David Bourget (Western Ontario)
David Chalmers (ANU, NYU)
Rafael De Clercq
Ezio Di Nucci
Jack Alan Reynolds
Learn more about PhilPapers
International Studies in the Philosophy of Science 19 (1):21 – 30 (2005)
This article deals with the question whether aesthetic considerations affected Einstein in formulating both his theories of relativity. The opinions of philosophers and historians alike are divided on this matter. Thus, Gerald Holton supports the view that Einstein employed aesthetic considerations in formulating his theory of special relativity whereas Jim Shelton opposes it, one of his reasons being that Einstein did not mention such considerations. The other theory, namely, that of general relativity, is discussed by John D. Norton. He asserts that the successful completion of this theory was due to Einstein's adherence to mathematical simplicity resulting from experience, as Einstein himself stated, and not from an aesthetic drive, to which he did not refer. The present work attempts to overcome this deficiency indirectly by investigating Einstein's aesthetic awareness and its consequences for his work. It is found that this awareness was imbedded in his perception of nature and is linked to the criteria (such as simplicity) that guided him in formulating his theories. The conclusion thus reached is that aesthetic considerations did play a role in Einstein's endeavour, contrary to the assertions of Shelton and Norton.
|Keywords||No keywords specified (fix it)|
|Categories||categorize this paper)|
Setup an account with your affiliations in order to access resources via your University's proxy server
Configure custom proxy (use this if your affiliation does not provide a proxy)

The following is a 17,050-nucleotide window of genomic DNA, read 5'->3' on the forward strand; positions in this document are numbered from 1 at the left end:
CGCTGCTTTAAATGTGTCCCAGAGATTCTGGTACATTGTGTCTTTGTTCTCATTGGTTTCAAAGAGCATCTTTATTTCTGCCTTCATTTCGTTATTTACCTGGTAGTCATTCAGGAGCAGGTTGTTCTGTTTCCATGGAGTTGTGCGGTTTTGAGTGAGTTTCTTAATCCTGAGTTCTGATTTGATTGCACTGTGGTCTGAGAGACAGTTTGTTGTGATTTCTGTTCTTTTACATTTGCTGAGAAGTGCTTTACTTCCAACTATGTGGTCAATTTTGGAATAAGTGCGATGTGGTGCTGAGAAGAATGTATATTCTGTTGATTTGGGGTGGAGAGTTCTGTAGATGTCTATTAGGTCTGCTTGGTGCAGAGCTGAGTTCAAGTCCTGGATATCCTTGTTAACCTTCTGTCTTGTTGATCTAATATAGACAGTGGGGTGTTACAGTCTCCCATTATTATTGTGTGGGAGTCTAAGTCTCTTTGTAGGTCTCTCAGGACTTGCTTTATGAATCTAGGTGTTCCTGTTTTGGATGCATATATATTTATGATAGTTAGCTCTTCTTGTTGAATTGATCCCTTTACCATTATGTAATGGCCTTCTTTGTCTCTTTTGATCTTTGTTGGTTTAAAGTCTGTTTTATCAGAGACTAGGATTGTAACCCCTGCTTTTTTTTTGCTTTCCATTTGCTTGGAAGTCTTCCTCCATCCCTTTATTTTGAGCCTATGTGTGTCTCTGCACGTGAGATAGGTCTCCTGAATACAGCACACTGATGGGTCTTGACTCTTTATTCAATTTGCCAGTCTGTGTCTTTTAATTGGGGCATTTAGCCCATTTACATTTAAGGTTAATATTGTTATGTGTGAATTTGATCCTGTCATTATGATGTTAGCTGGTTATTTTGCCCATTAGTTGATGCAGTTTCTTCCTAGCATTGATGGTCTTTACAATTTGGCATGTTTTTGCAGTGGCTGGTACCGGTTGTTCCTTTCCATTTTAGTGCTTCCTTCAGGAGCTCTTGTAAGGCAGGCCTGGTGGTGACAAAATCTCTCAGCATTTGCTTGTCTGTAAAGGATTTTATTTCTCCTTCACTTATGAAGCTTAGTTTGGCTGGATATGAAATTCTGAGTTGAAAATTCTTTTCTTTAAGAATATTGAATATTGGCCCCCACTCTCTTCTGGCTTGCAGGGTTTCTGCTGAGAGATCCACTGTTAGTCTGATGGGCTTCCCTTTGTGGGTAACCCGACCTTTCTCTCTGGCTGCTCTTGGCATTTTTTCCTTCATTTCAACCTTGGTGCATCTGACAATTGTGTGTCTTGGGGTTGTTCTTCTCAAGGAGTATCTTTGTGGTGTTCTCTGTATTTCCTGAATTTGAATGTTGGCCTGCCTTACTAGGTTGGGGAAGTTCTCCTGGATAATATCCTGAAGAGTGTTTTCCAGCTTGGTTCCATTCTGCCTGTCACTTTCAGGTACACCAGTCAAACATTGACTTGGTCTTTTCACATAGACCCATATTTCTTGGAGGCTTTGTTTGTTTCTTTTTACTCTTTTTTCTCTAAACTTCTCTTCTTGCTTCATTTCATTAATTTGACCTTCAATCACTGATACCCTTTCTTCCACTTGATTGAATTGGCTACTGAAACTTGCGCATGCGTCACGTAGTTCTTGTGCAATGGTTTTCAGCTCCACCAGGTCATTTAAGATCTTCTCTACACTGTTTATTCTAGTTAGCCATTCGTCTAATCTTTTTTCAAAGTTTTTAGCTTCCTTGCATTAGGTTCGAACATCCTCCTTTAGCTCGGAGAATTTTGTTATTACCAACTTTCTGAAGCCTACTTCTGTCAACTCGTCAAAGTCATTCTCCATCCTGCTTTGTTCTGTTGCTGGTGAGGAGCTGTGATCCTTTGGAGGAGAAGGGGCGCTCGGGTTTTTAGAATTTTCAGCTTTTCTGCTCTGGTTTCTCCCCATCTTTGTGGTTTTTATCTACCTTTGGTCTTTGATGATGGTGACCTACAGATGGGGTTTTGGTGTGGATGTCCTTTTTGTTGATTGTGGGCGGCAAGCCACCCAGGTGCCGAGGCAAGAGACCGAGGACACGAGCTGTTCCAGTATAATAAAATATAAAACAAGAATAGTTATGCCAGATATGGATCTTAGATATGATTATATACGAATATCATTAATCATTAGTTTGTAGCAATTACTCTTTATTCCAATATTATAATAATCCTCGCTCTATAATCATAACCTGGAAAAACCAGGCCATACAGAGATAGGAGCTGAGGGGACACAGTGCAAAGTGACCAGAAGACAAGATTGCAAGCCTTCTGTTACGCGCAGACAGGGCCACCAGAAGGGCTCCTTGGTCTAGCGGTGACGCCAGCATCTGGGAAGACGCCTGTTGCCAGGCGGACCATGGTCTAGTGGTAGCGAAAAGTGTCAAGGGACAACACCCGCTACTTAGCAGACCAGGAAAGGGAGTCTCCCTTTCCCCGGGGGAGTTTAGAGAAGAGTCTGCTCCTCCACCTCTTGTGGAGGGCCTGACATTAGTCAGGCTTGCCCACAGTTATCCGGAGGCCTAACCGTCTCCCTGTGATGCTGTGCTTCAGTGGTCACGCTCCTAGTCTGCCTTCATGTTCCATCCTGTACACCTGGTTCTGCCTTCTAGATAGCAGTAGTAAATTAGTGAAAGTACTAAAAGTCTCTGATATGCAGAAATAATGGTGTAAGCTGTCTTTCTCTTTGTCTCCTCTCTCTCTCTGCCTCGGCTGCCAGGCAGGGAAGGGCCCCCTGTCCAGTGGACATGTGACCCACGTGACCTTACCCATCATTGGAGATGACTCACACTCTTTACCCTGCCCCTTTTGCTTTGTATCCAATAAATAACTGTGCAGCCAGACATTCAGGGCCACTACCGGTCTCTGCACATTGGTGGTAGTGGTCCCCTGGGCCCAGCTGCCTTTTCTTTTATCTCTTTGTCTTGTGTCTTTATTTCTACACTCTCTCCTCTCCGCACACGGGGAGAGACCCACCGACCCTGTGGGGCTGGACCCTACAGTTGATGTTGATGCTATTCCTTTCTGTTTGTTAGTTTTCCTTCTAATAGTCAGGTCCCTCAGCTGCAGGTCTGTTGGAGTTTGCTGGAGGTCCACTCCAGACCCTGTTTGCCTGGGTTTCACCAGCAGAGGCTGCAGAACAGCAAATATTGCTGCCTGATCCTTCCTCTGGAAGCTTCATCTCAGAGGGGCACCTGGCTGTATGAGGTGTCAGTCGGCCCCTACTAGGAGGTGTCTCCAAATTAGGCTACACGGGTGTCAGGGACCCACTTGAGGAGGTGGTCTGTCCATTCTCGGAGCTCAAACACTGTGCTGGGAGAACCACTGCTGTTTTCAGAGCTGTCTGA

|Through your library|
References found in this work BETA
Paul Arthur Schilpp & Albert Einstein (1950). Albert Einstein: Philosopher-Scientist. Science and Society 14 (4):353-360.
John D. Norton (2000). `Nature is the Realisation of the Simplest Conceivable Mathematical Ideas': Einstein and the Canon of Mathematical Simplicity. Studies in History and Philosophy of Science Part B 31 (2):135-170.
John D. Norton (1995). Did Einstein Stumble? The Debate Over General Covariance. Erkenntnis 42 (2):223 - 245.
Citations of this work BETA
Sorin Bangu (2006). Pythagorean Heuristic in Physics. Perspectives on Science 14 (4):387-416.
Similar books and articles
Amit Hagar (2008). Length Matters: The Einstein–Swann Correspondence and the Constructive Approach to the Special Theory of Relativity. Studies in History and Philosophy of Modern Physics 39 (3):532-556.
Jeroen van Dongen (2010). Einstein's Unification. Cambridge University Press.
John Norton, Einstein's Special Theory of Relativity and the Problems in the Electrodynamics of Moving Bodies That Led Him to It.
Gary Gutting (1972). Einstein's Discovery of Special Relativity. Philosophy of Science 39 (1):51-68.
Steven Gimbel (2012). Einstein's Jewish Science: Physics at the Intersection of Politics and Religion. Johns Hopkins University Press.
Lincoln Kinnear Barnett (1957). The Universe and Dr. Einstein. Dover Publications.
Max Born (1965). Einstein's Theory of Relativity. New York, Dover Publications.
Gideon Engler (2002). Einstein and the Most Beautiful Theories in Physics. International Studies in the Philosophy of Science 16 (1):27 – 37.
D. J. (2000). `Nature is the Realisation of the Simplest Conceivable Mathematical Ideas': Einstein and the Canon of Mathematical Simplicity. Studies in History and Philosophy of Science Part B 31 (2):135-170.
Added to index2009-01-28
Total downloads22 ( #170,867 of 1,902,050 )
Recent downloads (6 months)1 ( #466,345 of 1,902,050 )
How can I increase my downloads?